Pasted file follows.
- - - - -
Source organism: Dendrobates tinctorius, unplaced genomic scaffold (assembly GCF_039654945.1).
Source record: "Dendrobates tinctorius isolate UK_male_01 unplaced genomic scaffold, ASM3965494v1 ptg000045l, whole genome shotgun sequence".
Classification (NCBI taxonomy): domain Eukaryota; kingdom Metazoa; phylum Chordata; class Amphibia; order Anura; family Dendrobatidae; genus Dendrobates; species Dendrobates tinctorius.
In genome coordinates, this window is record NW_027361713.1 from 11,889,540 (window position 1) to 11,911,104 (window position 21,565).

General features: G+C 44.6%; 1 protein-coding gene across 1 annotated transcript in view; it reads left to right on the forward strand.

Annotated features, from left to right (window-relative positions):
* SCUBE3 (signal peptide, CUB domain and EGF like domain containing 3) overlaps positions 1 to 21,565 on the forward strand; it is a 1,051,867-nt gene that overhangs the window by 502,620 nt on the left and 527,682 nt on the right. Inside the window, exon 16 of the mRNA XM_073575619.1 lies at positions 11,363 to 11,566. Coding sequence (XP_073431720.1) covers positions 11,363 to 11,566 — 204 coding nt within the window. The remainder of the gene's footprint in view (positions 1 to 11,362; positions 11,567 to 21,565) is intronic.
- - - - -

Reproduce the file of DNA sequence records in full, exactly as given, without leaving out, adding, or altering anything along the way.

Source organism: Dendrobates tinctorius, unplaced genomic scaffold (assembly GCF_039654945.1).
Source record: "Dendrobates tinctorius isolate UK_male_01 unplaced genomic scaffold, ASM3965494v1 ptg000045l, whole genome shotgun sequence".
Classification (NCBI taxonomy): domain Eukaryota; kingdom Metazoa; phylum Chordata; class Amphibia; order Anura; family Dendrobatidae; genus Dendrobates; species Dendrobates tinctorius.
In genome coordinates, this window is record NW_027361713.1 from 11,889,540 (window position 1) to 11,911,104 (window position 21,565).

General features: G+C 44.6%; 1 protein-coding gene across 1 annotated transcript in view; it reads left to right on the forward strand.

Annotated features, from left to right (window-relative positions):
* SCUBE3 (signal peptide, CUB domain and EGF like domain containing 3) overlaps positions 1 to 21,565 on the forward strand; it is a 1,051,867-nt gene that overhangs the window by 502,620 nt on the left and 527,682 nt on the right. Inside the window, exon 16 of the mRNA XM_073575619.1 lies at positions 11,363 to 11,566. Coding sequence (XP_073431720.1) covers positions 11,363 to 11,566 — 204 coding nt within the window. The remainder of the gene's footprint in view (positions 1 to 11,362; positions 11,567 to 21,565) is intronic.